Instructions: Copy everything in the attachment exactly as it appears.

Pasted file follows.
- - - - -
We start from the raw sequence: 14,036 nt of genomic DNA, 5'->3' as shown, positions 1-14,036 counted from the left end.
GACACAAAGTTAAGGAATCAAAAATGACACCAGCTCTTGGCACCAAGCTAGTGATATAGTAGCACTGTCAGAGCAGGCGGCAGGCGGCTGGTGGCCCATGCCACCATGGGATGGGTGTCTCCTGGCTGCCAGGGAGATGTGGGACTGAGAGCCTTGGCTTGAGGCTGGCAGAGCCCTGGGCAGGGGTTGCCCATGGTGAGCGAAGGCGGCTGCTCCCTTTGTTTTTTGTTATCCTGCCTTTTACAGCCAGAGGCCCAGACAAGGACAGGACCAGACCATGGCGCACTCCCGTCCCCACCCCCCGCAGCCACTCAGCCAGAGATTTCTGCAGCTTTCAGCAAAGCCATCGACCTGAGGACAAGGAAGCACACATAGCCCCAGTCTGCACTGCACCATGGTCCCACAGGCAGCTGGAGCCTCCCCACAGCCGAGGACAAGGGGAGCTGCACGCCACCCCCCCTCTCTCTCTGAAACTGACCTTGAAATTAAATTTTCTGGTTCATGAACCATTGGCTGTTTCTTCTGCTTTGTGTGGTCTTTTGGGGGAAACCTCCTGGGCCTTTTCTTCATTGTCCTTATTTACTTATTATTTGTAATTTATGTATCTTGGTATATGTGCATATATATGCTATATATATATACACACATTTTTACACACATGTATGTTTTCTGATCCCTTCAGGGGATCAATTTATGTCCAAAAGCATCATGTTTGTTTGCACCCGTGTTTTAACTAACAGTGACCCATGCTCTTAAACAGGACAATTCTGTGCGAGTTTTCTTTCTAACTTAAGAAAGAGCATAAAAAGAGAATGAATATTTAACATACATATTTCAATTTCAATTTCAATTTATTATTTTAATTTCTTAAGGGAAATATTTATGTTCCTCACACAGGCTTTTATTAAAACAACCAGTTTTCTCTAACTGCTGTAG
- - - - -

We start from the raw sequence: 14,036 nt of genomic DNA, 5'->3' as shown, positions 1-14,036 counted from the left end.
GACACAAAGTTAAGGAATCAAAAATGACACCAGCTCTTGGCACCAAGCTAGTGATATAGTAGCACTGTCAGAGCAGGCGGCAGGCGGCTGGTGGCCCATGCCACCATGGGATGGGTGTCTCCTGGCTGCCAGGGAGATGTGGGACTGAGAGCCTTGGCTTGAGGCTGGCAGAGCCCTGGGCAGGGGTTGCCCATGGTGAGCGAAGGCGGCTGCTCCCTTTGTTTTTTGTTATCCTGCCTTTTACAGCCAGAGGCCCAGACAAGGACAGGACCAGACCATGGCGCACTCCCGTCCCCACCCCCCGCAGCCACTCAGCCAGAGATTTCTGCAGCTTTCAGCAAAGCCATCGACCTGAGGACAAGGAAGCACACATAGCCCCAGTCTGCACTGCACCATGGTCCCACAGGCAGCTGGAGCCTCCCCACAGCCGAGGACAAGGGGAGCTGCACGCCACCCCCCCTCTCTCTCTGAAACTGACCTTGAAATTAAATTTTCTGGTTCATGAACCATTGGCTGTTTCTTCTGCTTTGTGTGGTCTTTTGGGGGAAACCTCCTGGGCCTTTTCTTCATTGTCCTTATTTACTTATTATTTGTAATTTATGTATCTTGGTATATGTGCATATATATGCTATATATATATACACACATTTTTACACACATGTATGTTTTCTGATCCCTTCAGGGGATCAATTTATGTCCAAAAGCATCATGTTTGTTTGCACCCGTGTTTTAACTAACAGTGACCCATGCTCTTAAACAGGACAATTCTGTGCGAGTTTTCTTTCTAACTTAAGAAAGAGCATAAAAAGAGAATGAATATTTAACATACATATTTCAATTTCAATTTCAATTTATTATTTTAATTTCTTAAGGGAAATATTTATGTTCCTCACACAGGCTTTTATTAAAACAACCAGTTTTCTCTAACTGCTGTAG